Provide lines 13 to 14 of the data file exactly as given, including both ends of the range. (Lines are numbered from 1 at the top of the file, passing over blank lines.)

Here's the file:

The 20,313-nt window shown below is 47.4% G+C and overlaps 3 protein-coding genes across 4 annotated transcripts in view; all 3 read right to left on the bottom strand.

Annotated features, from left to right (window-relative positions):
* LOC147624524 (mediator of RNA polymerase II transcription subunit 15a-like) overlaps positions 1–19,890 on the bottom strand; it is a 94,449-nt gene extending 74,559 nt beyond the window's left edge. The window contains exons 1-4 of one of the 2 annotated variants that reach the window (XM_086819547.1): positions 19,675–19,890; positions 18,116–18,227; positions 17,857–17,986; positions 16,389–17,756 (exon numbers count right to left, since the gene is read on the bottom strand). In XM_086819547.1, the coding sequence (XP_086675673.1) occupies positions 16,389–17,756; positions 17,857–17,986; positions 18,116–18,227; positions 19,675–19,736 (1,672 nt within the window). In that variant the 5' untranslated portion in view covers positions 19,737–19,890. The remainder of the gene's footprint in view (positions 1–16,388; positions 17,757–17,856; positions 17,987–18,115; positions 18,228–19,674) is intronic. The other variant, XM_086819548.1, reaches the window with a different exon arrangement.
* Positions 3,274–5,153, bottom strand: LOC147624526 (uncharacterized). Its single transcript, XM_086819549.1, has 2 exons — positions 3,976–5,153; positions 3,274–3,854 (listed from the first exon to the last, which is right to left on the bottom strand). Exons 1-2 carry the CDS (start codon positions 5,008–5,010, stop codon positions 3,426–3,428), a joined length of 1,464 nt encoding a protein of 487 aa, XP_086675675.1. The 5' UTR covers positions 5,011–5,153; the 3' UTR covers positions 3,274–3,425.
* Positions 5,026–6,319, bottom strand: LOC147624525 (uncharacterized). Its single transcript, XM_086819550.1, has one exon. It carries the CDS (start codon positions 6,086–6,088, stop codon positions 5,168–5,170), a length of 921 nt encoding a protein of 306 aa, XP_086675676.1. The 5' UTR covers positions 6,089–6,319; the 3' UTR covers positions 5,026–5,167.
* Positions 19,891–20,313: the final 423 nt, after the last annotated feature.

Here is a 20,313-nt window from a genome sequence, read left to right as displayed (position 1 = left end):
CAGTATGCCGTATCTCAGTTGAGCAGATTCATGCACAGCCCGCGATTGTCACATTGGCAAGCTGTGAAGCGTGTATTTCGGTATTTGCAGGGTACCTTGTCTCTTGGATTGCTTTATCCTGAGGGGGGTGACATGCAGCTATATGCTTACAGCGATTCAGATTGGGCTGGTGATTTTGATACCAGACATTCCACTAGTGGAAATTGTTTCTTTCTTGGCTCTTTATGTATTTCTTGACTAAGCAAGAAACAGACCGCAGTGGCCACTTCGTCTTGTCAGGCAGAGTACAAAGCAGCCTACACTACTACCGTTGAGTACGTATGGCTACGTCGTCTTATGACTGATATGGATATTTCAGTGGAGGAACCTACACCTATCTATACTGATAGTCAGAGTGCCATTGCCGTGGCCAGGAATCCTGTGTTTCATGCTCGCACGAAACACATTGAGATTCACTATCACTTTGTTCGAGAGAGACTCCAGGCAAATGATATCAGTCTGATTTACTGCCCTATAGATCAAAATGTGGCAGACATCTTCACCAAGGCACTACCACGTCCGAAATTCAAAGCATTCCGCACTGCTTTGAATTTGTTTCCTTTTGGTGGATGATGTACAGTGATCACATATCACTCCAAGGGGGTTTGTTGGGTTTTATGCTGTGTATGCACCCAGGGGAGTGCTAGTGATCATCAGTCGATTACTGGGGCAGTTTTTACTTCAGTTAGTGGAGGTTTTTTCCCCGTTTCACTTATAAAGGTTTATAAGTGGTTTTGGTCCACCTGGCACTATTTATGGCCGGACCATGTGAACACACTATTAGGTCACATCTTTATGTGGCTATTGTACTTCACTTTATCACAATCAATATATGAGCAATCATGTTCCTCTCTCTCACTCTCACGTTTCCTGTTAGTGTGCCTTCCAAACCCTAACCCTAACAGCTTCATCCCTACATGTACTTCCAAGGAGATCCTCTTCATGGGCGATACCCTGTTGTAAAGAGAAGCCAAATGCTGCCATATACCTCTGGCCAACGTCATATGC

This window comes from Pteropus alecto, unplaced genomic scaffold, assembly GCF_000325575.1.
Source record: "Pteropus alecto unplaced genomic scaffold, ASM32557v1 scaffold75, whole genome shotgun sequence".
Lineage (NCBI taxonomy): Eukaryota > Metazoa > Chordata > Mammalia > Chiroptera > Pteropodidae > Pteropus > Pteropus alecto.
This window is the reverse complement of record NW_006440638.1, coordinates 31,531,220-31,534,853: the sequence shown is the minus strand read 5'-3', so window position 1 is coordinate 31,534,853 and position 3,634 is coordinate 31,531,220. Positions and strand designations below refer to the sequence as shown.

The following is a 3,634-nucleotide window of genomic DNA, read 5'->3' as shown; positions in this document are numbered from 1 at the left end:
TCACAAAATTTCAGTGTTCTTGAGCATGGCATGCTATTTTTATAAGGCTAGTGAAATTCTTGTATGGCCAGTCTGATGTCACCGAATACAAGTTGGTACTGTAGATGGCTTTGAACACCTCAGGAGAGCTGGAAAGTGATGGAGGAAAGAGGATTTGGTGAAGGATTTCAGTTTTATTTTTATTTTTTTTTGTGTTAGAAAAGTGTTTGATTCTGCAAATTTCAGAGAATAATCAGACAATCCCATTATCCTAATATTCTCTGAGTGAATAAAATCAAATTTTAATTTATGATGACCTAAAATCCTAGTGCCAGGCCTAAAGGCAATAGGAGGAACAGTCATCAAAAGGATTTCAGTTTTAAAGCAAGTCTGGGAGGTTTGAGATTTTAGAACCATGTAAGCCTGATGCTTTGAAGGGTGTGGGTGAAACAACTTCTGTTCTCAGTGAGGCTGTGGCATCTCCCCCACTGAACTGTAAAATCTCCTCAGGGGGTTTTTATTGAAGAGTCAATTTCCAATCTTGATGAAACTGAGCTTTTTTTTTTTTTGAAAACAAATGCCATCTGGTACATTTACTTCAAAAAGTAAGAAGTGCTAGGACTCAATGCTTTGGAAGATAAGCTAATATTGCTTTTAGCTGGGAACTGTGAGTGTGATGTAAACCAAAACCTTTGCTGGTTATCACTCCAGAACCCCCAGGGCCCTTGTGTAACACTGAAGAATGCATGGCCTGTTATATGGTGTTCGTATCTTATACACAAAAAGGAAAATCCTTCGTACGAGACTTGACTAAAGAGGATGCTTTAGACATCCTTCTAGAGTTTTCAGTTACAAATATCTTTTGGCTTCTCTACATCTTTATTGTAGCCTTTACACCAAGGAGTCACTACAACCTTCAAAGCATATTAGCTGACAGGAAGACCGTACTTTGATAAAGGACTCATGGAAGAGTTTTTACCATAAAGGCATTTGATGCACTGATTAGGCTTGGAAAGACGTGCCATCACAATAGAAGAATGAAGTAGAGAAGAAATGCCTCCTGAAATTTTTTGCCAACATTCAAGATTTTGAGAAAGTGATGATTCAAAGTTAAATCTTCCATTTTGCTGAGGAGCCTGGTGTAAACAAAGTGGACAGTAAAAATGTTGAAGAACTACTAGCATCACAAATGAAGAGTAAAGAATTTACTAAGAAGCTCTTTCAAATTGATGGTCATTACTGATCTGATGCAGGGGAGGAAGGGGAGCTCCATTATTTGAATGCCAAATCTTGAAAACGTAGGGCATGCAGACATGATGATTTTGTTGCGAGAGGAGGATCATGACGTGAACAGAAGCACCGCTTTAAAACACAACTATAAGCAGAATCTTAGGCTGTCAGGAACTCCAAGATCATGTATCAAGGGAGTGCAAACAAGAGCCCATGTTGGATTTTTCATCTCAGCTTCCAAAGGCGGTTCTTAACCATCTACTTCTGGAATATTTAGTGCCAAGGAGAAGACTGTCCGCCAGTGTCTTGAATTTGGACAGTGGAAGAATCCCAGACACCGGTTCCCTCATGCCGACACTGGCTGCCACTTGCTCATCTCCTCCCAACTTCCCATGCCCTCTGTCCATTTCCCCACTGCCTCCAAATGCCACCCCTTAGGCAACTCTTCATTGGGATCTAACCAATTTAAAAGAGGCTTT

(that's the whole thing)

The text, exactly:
The following is a 3,634-nucleotide window of genomic DNA, read 5'->3' as shown; positions in this document are numbered from 1 at the left end:
TCACAAAATTTCAGTGTTCTTGAGCATGGCATGCTATTTTTATAAGGCTAGTGAAATTCTTGTATGGCCAGTCTGATGTCACCGAATACAAGTTGGTACTGTAGATGGCTTTGAACACCTCAGGAGAGCTGGAAAGTGATGGAGGAAAGAGGATTTGGTGAAGGATTTCAGTTTTATTTTTATTTTTTTTTGTGTTAGAAAAGTGTTTGATTCTGCAAATTTCAGAGAATAATCAGACAATCCCATTATCCTAATATTCTCTGAGTGAATAAAATCAAATTTTAATTTATGATGACCTAAAATCCTAGTGCCAGGCCTAAAGGCAATAGGAGGAACAGTCATCAAAAGGATTTCAGTTTTAAAGCAAGTCTGGGAGGTTTGAGATTTTAGAACCATGTAAGCCTGATGCTTTGAAGGGTGTGGGTGAAACAACTTCTGTTCTCAGTGAGGCTGTGGCATCTCCCCCACTGAACTGTAAAATCTCCTCAGGGGGTTTTTATTGAAGAGTCAATTTCCAATCTTGATGAAACTGAGCTTTTTTTTTTTTTGAAAACAAATGCCATCTGGTACATTTACTTCAAAAAGTAAGAAGTGCTAGGACTCAATGCTTTGGAAGATAAGCTAATATTGCTTTTAGCTGGGAACTGTGAGTGTGATGTAAACCAAAACCTTTGCTGGTTATCACTCCAGAACCCCCAGGGCCCTTGTGTAACACTGAAGAATGCATGGCCTGTTATATGGTGTTCGTATCTTATACACAAAAAGGAAAATCCTTCGTACGAGACTTGACTAAAGAGGATGCTTTAGACATCCTTCTAGAGTTTTCAGTTACAAATATCTTTTGGCTTCTCTACATCTTTATTGTAGCCTTTACACCAAGGAGTCACTACAACCTTCAAAGCATATTAGCTGACAGGAAGACCGTACTTTGATAAAGGACTCATGGAAGAGTTTTTACCATAAAGGCATTTGATGCACTGATTAGGCTTGGAAAGACGTGCCATCACAATAGAAGAATGAAGTAGAGAAGAAATGCCTCCTGAAATTTTTTGCCAACATTCAAGATTTTGAGAAAGTGATGATTCAAAGTTAAATCTTCCATTTTGCTGAGGAGCCTGGTGTAAACAAAGTGGACAGTAAAAATGTTGAAGAACTACTAGCATCACAAATGAAGAGTAAAGAATTTACTAAGAAGCTCTTTCAAATTGATGGTCATTACTGATCTGATGCAGGGGAGGAAGGGGAGCTCCATTATTTGAATGCCAAATCTTGAAAACGTAGGGCATGCAGACATGATGATTTTGTTGCGAGAGGAGGATCATGACGTGAACAGAAGCACCGCTTTAAAACACAACTATAAGCAGAATCTTAGGCTGTCAGGAACTCCAAGATCATGTATCAAGGGAGTGCAAACAAGAGCCCATGTTGGATTTTTCATCTCAGCTTCCAAAGGCGGTTCTTAACCATCTACTTCTGGAATATTTAGTGCCAAGGAGAAGACTGTCCGCCAGTGTCTTGAATTTGGACAGTGGAAGAATCCCAGACACCGGTTCCCTCATGCCGACACTGGCTGCCACTTGCTCATCTCCTCCCAACTTCCCATGCCCTCTGTCCATTTCCCCACTGCCTCCAAATGCCACCCCTTAGGCAACTCTTCATTGGGATCTAACCAATTTAAAAGAGGCTTT